BLY, Ore. – Work begins Monday, August 5, to repair Forest Service Road 3790, also known as Fishhole Creek Road, on the Bly Ranger District of the Fremont-Winema National Forest.
For approximately three weeks, Forest Service roadcrews will be working on the first phase of road repairs. The work will be Monday through Thursday between the hours of 6 a.m. and 6 p.m.
Forest road managers plan to complete between .25 to .5 mile of repairs daily. The work will be done on 3 miles of road, starting at the southern end and moving north to Oregon State Highway 140.
The first .6 mile of the road work is single-lane road and will have the largest traffic impacts. Delays will be no more than 20 minutes. It’s expected that this section will be completed within three days.
The remaining 2.4 miles of road is two-lane and, while there will still be stops, traffic delays will be much shorter. In this section, traffic will be stopped briefly so the equipment operator can pause, allowing traffic to pass safely before resuming work.
“This project involves heavy equipment and employees on the road, which is more complex on the single-lane stretch. We ask all drivers on Fishhole Creek Road during the next several weeks to slow down, be aware of their surroundings, watch for construction activity and help us maintain a safe work area,” said Forest Safety Officer Mike Cuff.
The work being done in the coming weeks is the first phase to repair the severely damaged road. Special equipment will be used to mill the current asphalt surface, grinding it up and mixing it with the cinder base below.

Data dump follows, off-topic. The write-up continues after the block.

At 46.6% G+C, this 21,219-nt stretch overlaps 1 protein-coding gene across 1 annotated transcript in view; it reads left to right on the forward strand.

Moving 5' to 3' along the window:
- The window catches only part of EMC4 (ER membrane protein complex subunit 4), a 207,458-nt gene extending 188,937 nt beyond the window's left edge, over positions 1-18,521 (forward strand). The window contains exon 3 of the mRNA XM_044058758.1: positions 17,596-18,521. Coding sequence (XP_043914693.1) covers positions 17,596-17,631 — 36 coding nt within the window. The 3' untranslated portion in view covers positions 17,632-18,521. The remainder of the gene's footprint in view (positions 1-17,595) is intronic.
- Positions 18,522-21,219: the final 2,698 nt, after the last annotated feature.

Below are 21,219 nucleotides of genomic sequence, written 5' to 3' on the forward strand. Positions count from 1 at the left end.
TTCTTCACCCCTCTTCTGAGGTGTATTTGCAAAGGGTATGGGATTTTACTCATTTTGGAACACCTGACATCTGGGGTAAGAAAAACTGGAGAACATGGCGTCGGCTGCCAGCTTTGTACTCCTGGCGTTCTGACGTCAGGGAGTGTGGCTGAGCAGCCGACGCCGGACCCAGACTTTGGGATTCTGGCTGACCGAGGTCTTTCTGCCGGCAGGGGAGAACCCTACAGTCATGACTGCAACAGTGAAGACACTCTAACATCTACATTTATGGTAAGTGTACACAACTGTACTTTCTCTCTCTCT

The resulting material will be shaped, compacted and rolled. Approximately 3 inches of new aggregate rock material will be placed on the new road base, which will also be shaped, compacted and rolled to leave a smooth, compacted surface.
While improved, the resulting new gravel road is not intended to be the final product.
Forest road managers are working on a contract for paving the 3 mile stretch of road.
“We secured funding and were able to move forward with this project this week thanks to the availability of Forest Service roadcrews and equipment,” said Forest Recreation, Archaeology, Lands and Minerals Staff Officer Catherine Callaghan.
“The challenge now is getting a paving contract in place and to get it scheduled. The availability of the paving contractor and weather conditions will determine if the work gets completed this fall or needs to be pushed to next summer,” said Forest Transportation Planner and Road Manager Terry Orton.
The age of the pavement and traffic levels accelerated the deterioration of Fishhole Creek Road over the past 5 to 10 years. The asphalt has thinned and broken apart to the point the road was too damaged to patch.
“The first phase of the project and the resulting groomed gravel road will be a large improvement over the current condition of the road. But this is temporary as we work on the paving contract and the additional construction work is scheduled,” said Bly and Lakeview District Ranger Mike Ramsey.
Despite the compaction, there will still be loose rocks and dirt until the paving work can be done. As on all Forest Roads, drivers should travel at appropriate speeds for the road surface and conditions, allow plenty of space between vehicles and watch for hazards.
For more information on the Fremont-Winema National Forest, visit www.fs.usda.gov/fremont-winema, follow the Forest on Twitter @FremontWinemaNF or on Facebook atwww.facebook.com/R6FWNF.
Oregon Parks and Recreation Department (OPRD) is seeking volunteers for three positions on the Recreation Trails Program (RTP) Grants Advisory Committee. Upcoming vacancies:
- Biking representative
- Off-Highway Vehicle representative